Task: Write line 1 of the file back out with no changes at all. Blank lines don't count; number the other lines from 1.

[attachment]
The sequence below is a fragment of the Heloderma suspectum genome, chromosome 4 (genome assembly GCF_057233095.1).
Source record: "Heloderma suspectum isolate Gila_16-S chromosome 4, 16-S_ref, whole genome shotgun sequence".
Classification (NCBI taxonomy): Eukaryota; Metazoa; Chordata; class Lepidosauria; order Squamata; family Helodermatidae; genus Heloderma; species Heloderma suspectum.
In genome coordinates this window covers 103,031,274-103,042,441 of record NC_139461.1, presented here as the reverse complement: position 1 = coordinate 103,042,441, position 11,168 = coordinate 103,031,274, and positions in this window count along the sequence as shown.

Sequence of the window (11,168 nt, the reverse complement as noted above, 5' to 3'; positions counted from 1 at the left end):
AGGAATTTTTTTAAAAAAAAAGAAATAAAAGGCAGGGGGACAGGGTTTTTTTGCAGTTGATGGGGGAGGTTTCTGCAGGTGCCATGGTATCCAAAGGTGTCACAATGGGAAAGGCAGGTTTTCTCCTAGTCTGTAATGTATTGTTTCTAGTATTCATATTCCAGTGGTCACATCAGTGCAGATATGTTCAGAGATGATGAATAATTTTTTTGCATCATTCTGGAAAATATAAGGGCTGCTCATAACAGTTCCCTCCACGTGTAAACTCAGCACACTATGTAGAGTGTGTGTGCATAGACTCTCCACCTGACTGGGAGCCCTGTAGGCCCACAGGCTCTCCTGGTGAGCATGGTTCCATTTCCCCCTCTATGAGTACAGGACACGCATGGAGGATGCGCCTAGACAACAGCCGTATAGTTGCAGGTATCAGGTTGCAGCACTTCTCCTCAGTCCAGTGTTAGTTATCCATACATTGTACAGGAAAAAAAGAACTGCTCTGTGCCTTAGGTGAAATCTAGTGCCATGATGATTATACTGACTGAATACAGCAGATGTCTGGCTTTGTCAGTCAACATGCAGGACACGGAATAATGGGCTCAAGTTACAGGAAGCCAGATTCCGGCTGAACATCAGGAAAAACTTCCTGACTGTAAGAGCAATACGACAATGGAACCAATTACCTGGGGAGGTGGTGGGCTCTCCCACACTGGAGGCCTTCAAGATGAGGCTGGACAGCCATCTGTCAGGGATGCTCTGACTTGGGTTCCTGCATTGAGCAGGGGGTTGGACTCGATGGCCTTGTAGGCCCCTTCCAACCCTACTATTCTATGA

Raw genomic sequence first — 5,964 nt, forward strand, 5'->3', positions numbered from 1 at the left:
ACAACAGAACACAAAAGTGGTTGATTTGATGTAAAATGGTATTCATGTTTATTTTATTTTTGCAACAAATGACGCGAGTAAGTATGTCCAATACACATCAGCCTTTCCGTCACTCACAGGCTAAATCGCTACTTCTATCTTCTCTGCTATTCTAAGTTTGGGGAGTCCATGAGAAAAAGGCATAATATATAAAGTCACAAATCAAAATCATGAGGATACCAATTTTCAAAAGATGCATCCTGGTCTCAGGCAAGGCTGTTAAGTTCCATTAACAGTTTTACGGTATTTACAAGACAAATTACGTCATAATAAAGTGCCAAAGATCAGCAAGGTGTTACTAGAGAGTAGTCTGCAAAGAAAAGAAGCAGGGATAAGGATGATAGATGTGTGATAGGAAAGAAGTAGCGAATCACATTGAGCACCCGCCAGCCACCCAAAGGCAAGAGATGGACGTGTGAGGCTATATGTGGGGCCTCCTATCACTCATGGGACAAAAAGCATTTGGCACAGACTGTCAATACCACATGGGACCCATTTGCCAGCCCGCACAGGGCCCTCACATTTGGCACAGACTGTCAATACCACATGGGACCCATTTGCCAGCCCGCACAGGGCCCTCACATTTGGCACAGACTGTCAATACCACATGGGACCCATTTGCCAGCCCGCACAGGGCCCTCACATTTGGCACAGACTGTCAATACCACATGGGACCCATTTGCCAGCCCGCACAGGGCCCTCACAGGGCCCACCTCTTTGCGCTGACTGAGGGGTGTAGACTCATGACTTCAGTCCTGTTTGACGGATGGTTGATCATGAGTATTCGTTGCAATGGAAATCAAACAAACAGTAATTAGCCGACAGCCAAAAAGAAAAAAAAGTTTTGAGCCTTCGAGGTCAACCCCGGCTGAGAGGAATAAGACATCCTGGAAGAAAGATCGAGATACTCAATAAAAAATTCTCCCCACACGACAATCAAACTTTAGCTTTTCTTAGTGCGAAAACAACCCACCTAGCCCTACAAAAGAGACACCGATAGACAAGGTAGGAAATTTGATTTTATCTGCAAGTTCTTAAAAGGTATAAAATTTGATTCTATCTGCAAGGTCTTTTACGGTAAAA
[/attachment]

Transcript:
The sequence below is a fragment of the Heloderma suspectum genome, chromosome 4 (genome assembly GCF_057233095.1).